A Dutch physicist who survived a concentration camp and became a leading figure in quantum physics, described as having merited a Nobel prize, has died.
Clemens Roothaan was born in Nijmegen, the Netherlands on 29 August 1918 and began a physics degree at the then Delft Institute of Technology, now Delft University of Technology. When the Second World War broke out and the Netherlands was occupied by Germany, his brother Vic joined the Dutch Resistance. Clemens and another brother, Jan, were interned in the Vught concentration camp in the southern Netherlands.
This might not sound conducive to further study, but the nearby electronics giant Philips had been taken over by the Germans and was looking for prisoners with scientific skills. Some of Professor Roothaan’s former professors were working with Philips and suggested some problems for him to work on, so the initial calculations that formed the basis of his master’s thesis were made while imprisoned in a Nazi concentration camp.
Later in the war, Professor Roothaan was transported to the far more brutal Sachsenhausen concentration camp in Germany and sent on a death march to the Baltic Sea before being saved by American troops. After gaining his master’s degree, he obtained a Guggenheim Fellowship and become a research associate at the University of Chicago (1949-50). He completed his PhD in 1950 and became a professor two years later, eventually retiring in 1988 as Louis Block professor emeritus of chemistry and physics.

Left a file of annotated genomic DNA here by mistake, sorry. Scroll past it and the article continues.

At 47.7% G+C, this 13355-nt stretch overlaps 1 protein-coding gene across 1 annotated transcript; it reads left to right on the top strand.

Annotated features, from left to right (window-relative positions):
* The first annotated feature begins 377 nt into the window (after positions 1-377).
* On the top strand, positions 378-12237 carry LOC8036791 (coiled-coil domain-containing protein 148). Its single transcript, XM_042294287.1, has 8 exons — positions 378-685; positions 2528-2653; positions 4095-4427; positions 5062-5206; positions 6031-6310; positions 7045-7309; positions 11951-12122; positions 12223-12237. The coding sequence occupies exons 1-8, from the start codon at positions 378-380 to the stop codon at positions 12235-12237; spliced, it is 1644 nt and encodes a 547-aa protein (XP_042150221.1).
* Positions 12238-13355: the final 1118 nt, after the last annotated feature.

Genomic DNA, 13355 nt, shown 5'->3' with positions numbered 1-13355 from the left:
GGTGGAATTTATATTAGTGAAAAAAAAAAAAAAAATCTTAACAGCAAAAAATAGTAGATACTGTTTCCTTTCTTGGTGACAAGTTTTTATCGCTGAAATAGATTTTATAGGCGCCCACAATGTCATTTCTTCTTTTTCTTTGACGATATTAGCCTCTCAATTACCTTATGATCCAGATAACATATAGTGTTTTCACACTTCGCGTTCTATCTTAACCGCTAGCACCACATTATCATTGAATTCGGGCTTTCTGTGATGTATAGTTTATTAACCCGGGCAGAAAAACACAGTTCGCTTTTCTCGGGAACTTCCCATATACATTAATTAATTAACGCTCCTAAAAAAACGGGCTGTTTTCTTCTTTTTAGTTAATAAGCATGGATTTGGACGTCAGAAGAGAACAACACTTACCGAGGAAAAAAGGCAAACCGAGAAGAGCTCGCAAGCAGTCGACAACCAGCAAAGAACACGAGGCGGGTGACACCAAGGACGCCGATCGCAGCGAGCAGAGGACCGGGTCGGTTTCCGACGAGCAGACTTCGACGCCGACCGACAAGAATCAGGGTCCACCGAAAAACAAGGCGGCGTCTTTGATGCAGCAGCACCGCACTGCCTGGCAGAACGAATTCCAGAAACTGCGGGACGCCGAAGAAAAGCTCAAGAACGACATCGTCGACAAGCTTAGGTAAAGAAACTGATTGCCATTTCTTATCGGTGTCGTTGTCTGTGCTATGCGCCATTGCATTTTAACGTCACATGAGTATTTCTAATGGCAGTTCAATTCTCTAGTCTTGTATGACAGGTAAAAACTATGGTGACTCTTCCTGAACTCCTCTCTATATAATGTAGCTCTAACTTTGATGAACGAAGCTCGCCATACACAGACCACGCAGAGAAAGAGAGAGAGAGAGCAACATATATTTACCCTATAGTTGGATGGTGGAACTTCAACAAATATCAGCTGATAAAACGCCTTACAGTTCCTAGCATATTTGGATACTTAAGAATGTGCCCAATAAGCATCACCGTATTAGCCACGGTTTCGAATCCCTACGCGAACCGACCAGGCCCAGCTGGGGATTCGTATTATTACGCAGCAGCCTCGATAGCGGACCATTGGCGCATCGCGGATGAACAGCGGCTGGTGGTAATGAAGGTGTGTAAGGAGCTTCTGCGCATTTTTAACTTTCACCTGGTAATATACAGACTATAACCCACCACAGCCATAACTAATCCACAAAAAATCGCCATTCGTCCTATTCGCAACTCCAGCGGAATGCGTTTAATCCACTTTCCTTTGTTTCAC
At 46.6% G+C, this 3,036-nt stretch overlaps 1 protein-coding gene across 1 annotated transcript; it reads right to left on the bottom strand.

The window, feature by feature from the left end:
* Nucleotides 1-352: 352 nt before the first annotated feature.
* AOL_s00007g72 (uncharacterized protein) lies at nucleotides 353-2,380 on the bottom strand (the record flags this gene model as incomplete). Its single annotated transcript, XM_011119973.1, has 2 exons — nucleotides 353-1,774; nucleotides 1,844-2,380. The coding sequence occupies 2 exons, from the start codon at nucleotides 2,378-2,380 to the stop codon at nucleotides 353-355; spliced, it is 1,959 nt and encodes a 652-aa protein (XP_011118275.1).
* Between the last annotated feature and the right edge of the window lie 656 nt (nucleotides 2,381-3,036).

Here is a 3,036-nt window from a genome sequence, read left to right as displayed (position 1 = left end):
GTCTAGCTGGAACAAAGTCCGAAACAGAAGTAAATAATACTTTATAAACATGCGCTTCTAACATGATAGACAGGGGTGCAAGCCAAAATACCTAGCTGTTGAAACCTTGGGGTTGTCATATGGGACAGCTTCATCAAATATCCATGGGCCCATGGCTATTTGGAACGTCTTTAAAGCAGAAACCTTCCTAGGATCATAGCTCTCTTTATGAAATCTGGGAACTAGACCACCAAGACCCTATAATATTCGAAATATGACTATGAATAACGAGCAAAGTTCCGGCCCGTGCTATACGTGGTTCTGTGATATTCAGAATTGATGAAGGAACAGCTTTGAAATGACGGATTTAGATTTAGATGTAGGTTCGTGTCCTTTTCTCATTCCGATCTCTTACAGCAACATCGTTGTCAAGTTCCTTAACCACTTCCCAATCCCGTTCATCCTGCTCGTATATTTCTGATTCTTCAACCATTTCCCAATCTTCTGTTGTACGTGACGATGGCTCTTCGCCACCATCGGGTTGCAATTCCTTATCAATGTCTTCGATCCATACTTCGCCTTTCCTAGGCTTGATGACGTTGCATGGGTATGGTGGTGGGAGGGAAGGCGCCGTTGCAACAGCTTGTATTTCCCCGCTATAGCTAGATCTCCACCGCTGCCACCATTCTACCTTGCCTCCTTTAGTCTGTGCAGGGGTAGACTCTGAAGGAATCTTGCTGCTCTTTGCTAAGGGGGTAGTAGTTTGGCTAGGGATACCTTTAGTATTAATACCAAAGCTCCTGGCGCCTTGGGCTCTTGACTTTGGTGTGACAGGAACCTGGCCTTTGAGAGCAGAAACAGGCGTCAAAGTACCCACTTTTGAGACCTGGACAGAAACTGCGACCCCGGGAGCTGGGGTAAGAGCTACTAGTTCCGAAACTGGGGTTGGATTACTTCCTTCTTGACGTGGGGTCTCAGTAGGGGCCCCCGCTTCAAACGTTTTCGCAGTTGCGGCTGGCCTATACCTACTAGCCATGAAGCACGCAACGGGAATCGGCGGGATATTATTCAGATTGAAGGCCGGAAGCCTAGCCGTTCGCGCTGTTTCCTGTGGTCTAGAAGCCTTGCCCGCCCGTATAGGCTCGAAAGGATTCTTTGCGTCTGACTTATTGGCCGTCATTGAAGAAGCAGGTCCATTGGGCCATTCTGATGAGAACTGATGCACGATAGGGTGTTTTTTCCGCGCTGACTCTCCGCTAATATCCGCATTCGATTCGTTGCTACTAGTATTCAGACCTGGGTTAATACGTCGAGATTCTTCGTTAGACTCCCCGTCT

Once established at Chicago, Professor Roothaan teamed up with 1996 Nobel laureate Robert Mulliken to analyse the behaviour of electrons within molecular orbits. While reflecting on this during a concert, he suddenly realised that earlier theories had been based on the wrong assumptions.
This led him to propose a new model for determining the structures of atoms and molecules, using what became known as the Roothaan equations, which was adopted as the standard approach. His pioneering 1951 paper in Reviews of Modern Physics is still cited today. He was also an early enthusiast for applying the first generation of computers to the complex calculations of subatomic physics.
“Clemens was a foundational figure in the field of quantum chemistry,” said R. Stephen Berry, James Franck distinguished service professor emeritus of chemistry at Chicago. “He is probably the person who most deserved but never received the Nobel prize.”
After retiring from Chicago in 1988, Professor Roothaan worked for Hewlett-Packard, where his roles included liaising on Cern’s Large Hadron Collider about its computing requirements. He died on 17 June and is survived by five children and five grandchildren.
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